“Include family planning in NHIS”
National Population Council (NPC) Bono Regional Officer Davis Yeboah Aboagye has appealed to the National Health Insurance Authority (NHIA) to include family planning services in the National Health Insurance Scheme (NHIS).
He said this would motivate and increase contraceptive use among both married and sexually active adults to control population growth, ensure spacing between children and reduce unwanted pregnancies.
Speaking to journalists in Sunyani, Mr Aboagye attributed the increasing cases of unsafe abortions in the country to negative religious and socio-cultural beliefs about contraceptive use.
He said family planning is vital to population management, which plays a central role in national development.
Mr Aboagye expressed concern that a bill to ‘cover’ family planning services in the NHIS has remained in Parliament since 2011.
According to him, religious and sociocultural beliefs, low economic status, low levels of education, and perceived side effects of contraceptive use were barriers and causes of low contraceptive uptake, “which no doubt contributes to the increased number of unwanted and unsafe abortions in Ghana.”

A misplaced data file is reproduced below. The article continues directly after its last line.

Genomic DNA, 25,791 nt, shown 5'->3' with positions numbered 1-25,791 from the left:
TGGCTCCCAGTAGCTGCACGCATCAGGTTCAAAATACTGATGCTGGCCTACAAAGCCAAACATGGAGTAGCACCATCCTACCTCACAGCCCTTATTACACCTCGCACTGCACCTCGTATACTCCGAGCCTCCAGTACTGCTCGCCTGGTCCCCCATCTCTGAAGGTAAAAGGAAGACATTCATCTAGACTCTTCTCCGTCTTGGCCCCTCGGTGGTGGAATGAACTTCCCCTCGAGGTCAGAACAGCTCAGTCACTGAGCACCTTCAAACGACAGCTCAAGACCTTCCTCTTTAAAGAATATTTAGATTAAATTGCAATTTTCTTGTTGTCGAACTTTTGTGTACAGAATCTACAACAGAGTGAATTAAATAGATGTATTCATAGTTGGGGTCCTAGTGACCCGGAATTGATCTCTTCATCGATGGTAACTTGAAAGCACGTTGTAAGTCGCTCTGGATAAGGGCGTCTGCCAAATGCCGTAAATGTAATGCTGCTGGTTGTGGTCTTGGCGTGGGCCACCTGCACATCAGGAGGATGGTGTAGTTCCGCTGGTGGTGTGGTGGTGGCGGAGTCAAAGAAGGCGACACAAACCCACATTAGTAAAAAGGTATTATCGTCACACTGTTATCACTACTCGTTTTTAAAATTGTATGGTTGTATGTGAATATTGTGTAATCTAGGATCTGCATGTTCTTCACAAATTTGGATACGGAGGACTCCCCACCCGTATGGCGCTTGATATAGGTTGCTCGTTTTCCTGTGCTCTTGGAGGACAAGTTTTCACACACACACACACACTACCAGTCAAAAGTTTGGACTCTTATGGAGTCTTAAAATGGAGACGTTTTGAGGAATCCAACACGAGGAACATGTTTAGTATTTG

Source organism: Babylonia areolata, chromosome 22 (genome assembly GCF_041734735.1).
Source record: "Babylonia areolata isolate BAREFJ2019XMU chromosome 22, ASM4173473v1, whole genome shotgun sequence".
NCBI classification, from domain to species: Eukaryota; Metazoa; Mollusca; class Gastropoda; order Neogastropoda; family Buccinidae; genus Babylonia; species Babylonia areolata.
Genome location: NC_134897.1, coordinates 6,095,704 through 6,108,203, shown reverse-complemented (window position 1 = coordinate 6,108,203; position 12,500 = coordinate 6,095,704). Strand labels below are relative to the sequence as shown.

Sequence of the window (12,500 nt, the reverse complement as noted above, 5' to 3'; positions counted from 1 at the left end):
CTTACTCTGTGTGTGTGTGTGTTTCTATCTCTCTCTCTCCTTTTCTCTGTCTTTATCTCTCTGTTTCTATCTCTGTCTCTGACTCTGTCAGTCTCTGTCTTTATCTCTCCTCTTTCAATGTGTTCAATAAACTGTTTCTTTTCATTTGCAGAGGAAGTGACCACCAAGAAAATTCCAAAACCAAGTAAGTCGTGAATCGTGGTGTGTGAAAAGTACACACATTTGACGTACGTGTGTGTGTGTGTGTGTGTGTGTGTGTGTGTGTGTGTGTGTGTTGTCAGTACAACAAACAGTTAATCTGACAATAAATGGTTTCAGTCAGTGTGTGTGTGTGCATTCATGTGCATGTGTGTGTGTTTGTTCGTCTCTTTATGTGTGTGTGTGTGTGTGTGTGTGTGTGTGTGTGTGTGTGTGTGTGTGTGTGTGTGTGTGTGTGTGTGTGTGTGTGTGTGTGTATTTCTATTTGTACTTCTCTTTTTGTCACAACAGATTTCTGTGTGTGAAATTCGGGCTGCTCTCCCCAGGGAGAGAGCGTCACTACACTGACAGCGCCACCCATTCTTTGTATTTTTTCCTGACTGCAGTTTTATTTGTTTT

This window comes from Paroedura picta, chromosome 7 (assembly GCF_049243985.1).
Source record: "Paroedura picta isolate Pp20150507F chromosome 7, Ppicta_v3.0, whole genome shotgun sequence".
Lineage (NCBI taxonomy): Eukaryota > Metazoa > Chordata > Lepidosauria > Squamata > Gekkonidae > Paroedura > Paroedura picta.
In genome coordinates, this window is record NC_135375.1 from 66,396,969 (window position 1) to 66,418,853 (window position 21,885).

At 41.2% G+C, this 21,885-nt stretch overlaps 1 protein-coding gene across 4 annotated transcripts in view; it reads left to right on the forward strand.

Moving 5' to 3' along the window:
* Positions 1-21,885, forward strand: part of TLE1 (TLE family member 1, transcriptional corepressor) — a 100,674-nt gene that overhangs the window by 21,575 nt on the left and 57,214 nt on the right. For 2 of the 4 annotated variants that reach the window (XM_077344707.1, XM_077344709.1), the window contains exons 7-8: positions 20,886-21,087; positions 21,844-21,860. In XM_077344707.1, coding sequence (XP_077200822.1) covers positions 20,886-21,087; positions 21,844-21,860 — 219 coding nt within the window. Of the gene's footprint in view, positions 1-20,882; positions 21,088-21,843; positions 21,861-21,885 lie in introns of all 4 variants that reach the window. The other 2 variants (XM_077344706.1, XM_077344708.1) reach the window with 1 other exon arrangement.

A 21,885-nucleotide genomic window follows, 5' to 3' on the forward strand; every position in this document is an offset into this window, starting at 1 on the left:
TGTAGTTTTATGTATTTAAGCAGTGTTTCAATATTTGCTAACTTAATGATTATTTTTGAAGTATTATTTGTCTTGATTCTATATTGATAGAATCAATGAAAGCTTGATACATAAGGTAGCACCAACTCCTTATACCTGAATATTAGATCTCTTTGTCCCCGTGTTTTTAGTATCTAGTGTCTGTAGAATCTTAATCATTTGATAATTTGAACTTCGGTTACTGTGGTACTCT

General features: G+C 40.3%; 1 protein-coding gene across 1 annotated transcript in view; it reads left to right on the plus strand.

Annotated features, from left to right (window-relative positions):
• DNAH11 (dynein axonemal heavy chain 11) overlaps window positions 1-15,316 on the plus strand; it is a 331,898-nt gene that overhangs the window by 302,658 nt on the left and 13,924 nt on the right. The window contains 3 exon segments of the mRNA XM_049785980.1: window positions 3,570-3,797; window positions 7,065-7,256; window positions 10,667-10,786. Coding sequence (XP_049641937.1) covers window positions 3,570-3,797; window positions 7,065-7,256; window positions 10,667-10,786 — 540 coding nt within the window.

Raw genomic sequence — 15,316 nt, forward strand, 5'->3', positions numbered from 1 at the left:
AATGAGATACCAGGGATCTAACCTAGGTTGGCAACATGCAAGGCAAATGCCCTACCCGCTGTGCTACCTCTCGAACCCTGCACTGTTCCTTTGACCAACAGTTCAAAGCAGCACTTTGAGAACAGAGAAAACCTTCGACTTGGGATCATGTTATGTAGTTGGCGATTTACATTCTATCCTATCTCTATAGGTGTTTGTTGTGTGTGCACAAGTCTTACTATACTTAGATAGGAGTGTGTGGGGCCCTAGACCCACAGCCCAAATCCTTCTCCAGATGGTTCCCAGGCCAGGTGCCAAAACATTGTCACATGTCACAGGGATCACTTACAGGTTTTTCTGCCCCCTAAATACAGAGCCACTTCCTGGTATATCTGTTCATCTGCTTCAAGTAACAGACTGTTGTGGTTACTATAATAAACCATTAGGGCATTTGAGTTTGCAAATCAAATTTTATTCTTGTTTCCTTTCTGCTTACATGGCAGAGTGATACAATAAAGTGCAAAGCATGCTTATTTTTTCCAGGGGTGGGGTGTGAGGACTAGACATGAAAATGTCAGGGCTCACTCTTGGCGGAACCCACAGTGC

Mr Aboagye stated that women’s empowerment and gender equality are necessary for the progress of society, so “it is vital for all stakeholders to join forces with the government to deal with the country’s rapid population growth” .
He said World Contraceptive Day (WCD), launched in 2017 and observed on September 26 each year, focuses on raising awareness of contraceptive knowledge and family planning so young people can make informed decisions about their sexual and reproductive health.
The Ghanaian government reaffirmed the Family Planning Action Program to recognize reproductive health and rights as the basis for development, hence the aspiration to reach a 50 percent contraceptive prevalence rate by 2034, Mr Aboagye said.
He said the goal of the revised 2017 national population policy is to increase the contraceptive prevalence rate for modern methods among currently married women from 22 percent in 2014 to 35 percent in 2024 and to 50 percent in 2034.